There was a motor show last week. In Frankfurt. You may have noticed. We did. Oh, we certainly did. The huge number of you who visited autocar.co.uk last Monday, Tuesday and Wednesday would certainly have noticed, because we had unrivalled live coverage of the Frankfurt motor show press days, with live updates, all the news, plenty of videos and hundreds of photos.
Lewis Hamilton moved 28 points clear in the Formula 1 World Championship standings after taking a dominant victory in the Singapore Grand Prix as title rival Sebastian Vettel crashed out at the first corner. The German Ferrari driver had qualified in pole position but was involved in a crash with his team-mate Kimi Räikkönen and Red Bull’s Max Verstappen on the run to the first corner in wet conditions. All three retired due to damage from the accident.
McLaren Racing will use Renault engines next year after splitting from current partner Honda. McLaren, which has won 12 drivers’ and eight constructors’ titles since entering Formula 1 in 1966, has used Honda engines for the last three seasons - but the pairing have struggled for both pace and reliability. The deal between Renault Sport and McLaren is for three seasons from 2018 until 2020.
Muck Rack makes it simple to find people, tweets, or articles that mention any name, keyword, company, hashtag etc. We've compiled this guide to help you make the most of your search.
Selecting a term
Start searching tweets, articles from media outlets, articles mentioned in tweets, journalists'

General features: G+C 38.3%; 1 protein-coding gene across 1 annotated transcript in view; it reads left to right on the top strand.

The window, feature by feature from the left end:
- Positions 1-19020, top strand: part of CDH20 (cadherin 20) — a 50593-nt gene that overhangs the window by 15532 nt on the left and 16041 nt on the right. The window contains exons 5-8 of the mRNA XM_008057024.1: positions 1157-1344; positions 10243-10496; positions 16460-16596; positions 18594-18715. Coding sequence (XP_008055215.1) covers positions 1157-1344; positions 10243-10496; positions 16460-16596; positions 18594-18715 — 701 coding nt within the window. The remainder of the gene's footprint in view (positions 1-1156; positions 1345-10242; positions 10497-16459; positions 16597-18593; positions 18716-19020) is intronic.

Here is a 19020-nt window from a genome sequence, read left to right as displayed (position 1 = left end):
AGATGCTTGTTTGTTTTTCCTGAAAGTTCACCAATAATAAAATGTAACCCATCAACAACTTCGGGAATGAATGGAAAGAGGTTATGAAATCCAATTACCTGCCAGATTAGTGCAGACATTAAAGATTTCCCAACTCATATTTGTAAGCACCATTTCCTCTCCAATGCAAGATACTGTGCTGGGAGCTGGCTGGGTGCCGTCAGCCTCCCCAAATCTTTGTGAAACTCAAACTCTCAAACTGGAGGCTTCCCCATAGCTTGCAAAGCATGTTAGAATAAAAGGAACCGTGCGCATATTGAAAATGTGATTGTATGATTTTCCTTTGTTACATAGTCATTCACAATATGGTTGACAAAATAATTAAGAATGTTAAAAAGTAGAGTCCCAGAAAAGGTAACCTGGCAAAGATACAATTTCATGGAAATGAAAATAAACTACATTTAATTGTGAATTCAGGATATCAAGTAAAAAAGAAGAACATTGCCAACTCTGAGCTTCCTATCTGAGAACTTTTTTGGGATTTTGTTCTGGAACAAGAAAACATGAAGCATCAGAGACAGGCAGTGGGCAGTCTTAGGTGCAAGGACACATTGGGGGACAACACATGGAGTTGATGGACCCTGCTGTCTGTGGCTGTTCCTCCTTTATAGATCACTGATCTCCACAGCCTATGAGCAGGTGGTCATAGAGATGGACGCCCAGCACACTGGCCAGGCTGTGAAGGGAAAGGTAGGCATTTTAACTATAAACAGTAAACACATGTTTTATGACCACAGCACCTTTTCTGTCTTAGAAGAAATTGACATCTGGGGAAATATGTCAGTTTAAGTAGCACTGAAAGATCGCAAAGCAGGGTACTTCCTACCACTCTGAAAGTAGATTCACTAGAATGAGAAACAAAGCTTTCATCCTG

names, titles and bios with some suggested searches:
Companies or Topics (e.g. iPhone, Microsoft)
Phrases (e.g. "cloud computing") — use quotes to keep the terms together
Twitter handles (e.g. @username) — returns those who have mentioned or replied to
Names (e.g. "David Pogue")
Hashtags (e.g. #sxsw, #london2012)
Bio details (e.g. vegan, Olympics, father)
Muck Rack's Advanced Search allows for many boolean operators.
Find results that mention multiple specified terms, use AND or
+. For example, ensure each result contains both Elon Musk and Mark Zuckerberg by
searching Obama AND Romney or Obama + Romney.
Use the operators OR or , to broaden your search when you'd like either of
multiple terms to appear in results. (This is the default behavior of our search when no operators
are used.) For example, search for democrat OR republican to find results that refer to
Democrats and/or Republicans.
Use NOT or - to subtract results from your search. For
example, searching Disney will yield results about the Walt Disney Company as well as Walt Disney
World Resort. To exclude mentions of Disney World, search for Disney -World or Disney
When using one of these operators with a phrase, enclose it in quotation marks. For example, you can
find results about smartphones excluding Apple's iPhone 4S by searching smartphone -"iPhone
Exact case matching or punctuation
If you're searching for a brand name or keyword that relies on specific punctuation marks or capitalization, you can
find results that match your exact query by adding matchcase: before the keyword you're searching for, like matchcase:E*TRADE .
Use parentheses to separate multiple
boolean phrases. For example, to find journalists talking about having fun in Disney World or
Disneyland, search for ("disney world" OR disneyland) AND fun.
An asterisk can be used to search for any variation of a root word truncated by the asterisk. For example, searching for admin* will return results for administrator, administration, administer, administered, etc.
A near operator is an AND operator where you can control the distance between the words. You can vary the distance the near operation uses by adding a forward slash and number (between 0-99) such as strawberries NEAR/10 "whipped cream", which means the strawberries must exist within 10 words of "whipped cream".